Topol: Cancer Mutation Screening 'Grossly Insufficient'


November 25, 2013

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Hello. I'm Dr. Eric Topol, Editor-in-Chief of Medscape. I'm here with you for a commentary on cancer genomic medicine.

This is turning out to be an ultra-hot topic today, because so many things are moving at the same time. On the one hand, for a long time we've had separate mutation screening tools; if someone has colon cancer, we screen for KRAS mutations, or in breast cancer, we screen for HER2 mutations. But what's changing quickly is our recognition that that is grossly insufficient; the question is where we go from that predecessor.

One tool that's been recently validated, as published in Nature Biotechnology, is a limited exome panel of 287 genes, all of which have been implicated in the development of cancer.[1] It's from a company called Foundation Medicine, and it involves sending formalin-fixed, paraffin-embedded blocks of tissue from the tumor biopsy to [their facility in] Cambridge, Massachusetts, where the sequencing is done at very high coverage -- well over 1000×, on average. They then sequence this limited swath of 287 genes, which is only about 15% of the human genome. They are not addressing anything beyond these coding elements; as we know, there is a lot more to cancer than just this little piece of the genome.

Nonetheless, the results were interesting: They reported a rate of actionability of finding a driver mutation deemed to be causative of cancer in almost 80% of individuals. This doesn't particularly bode well for centers all around the country that are not used to sending out their samples for sequencing.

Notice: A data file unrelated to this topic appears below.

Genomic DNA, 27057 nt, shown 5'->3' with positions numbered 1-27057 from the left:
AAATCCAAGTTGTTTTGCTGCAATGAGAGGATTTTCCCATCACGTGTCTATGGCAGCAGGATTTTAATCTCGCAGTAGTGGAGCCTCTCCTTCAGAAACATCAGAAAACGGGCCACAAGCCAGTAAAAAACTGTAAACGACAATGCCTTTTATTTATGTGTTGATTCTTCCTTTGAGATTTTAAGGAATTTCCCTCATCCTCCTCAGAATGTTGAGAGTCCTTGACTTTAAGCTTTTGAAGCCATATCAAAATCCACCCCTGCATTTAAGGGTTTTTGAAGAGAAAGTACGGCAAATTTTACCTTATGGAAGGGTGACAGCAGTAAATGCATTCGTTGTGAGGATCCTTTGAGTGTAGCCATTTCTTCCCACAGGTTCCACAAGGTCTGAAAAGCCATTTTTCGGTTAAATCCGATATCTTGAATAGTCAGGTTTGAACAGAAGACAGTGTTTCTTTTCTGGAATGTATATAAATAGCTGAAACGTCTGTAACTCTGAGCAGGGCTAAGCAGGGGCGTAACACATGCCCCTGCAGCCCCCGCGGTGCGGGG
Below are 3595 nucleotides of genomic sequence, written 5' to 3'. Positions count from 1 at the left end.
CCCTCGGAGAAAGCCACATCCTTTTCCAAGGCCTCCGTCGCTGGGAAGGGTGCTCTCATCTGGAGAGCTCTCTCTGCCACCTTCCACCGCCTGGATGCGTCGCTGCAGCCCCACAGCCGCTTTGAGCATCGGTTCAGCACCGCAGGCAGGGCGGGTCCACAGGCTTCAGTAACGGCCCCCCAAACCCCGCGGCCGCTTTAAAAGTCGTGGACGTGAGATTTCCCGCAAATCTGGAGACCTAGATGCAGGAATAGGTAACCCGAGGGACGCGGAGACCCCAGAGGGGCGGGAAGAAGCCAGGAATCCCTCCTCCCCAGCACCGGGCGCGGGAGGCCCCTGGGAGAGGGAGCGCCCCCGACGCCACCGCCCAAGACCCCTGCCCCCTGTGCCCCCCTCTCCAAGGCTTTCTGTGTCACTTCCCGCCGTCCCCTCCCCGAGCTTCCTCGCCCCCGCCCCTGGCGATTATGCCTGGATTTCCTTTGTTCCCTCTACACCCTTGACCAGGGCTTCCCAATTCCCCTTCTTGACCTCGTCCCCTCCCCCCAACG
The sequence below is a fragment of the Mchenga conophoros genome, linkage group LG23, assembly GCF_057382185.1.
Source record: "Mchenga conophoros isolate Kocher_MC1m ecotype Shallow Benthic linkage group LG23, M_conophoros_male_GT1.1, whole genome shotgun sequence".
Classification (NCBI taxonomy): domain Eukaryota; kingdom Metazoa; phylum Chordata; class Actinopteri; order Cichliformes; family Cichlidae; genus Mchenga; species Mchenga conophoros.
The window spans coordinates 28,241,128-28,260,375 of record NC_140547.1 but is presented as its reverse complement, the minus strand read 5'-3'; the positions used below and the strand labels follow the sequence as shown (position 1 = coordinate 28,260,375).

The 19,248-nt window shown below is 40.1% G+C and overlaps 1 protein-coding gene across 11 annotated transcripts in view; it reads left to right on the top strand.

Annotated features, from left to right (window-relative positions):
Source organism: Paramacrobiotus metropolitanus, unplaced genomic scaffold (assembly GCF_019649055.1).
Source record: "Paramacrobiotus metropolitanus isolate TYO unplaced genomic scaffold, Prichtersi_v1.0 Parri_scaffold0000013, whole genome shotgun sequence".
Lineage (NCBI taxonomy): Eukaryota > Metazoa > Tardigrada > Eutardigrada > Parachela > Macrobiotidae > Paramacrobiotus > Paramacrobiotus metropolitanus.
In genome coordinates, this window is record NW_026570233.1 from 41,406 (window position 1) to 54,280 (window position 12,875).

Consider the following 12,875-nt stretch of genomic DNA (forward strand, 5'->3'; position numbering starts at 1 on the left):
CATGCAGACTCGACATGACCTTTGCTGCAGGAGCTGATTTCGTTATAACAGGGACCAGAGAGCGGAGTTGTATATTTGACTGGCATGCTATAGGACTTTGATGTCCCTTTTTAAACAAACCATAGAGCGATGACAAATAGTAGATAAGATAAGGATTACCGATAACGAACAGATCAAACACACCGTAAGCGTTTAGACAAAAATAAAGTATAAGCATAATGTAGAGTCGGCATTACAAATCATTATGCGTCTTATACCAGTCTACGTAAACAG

Of course, there are other solutions to this, not only at the local level in health systems, but more in the ability to go well beyond just 287 genes. How about the entire exome of 20,000 genes? How about the whole genome? We recently learned about such things as TERT promoters, a long, noncoding segment that is involved in aggressive prostate cancer, and that more than 100 noncoding variants well removed from genes were implicated as drivers for cancer by a new informatics tool called FunSeq.[2,3,4]

We have a ways to go to catch up with the knowledge that we're learning about the oncogenes and tumor suppressor genes that are at the root of cancer. Over the past 2 years, there have been 20 new drugs that the US Food and Drug Administration (FDA) has approved that are mutation-guided drugs, but unfortunately, we're not broadly screening people yet and we have just 1 commercial new entry to this space. We need to really gear up and come up with better solutions that are more comprehensive for patients, given the extraordinary body of knowledge that we've learned about cancer genomics and about what is driving disease.

One last point: Today we can pick a drug, often a very expensive drug, that's specific to a mutation, and we can have an extraordinary effect that can last for 9 months or 12 months. But then, typically, as is the case with BRAF mutations, there's a recurrence.

We have to be much more intelligent about up-front combination therapy, sequencing at very high coverage, and figuring out whether we can use cell-free tumor DNA or other methods to take into account this heterogeneity of tumor, to be able to anticipate resistance and recurrence. That is the next phase of cancer treatment that we need to prospectively assess.

Thanks very much for your attention. You can see that there's a lot of unrest in coming up with better ways to approach and use the knowledge that we have in cancer genomics for the daily practice of medicine.


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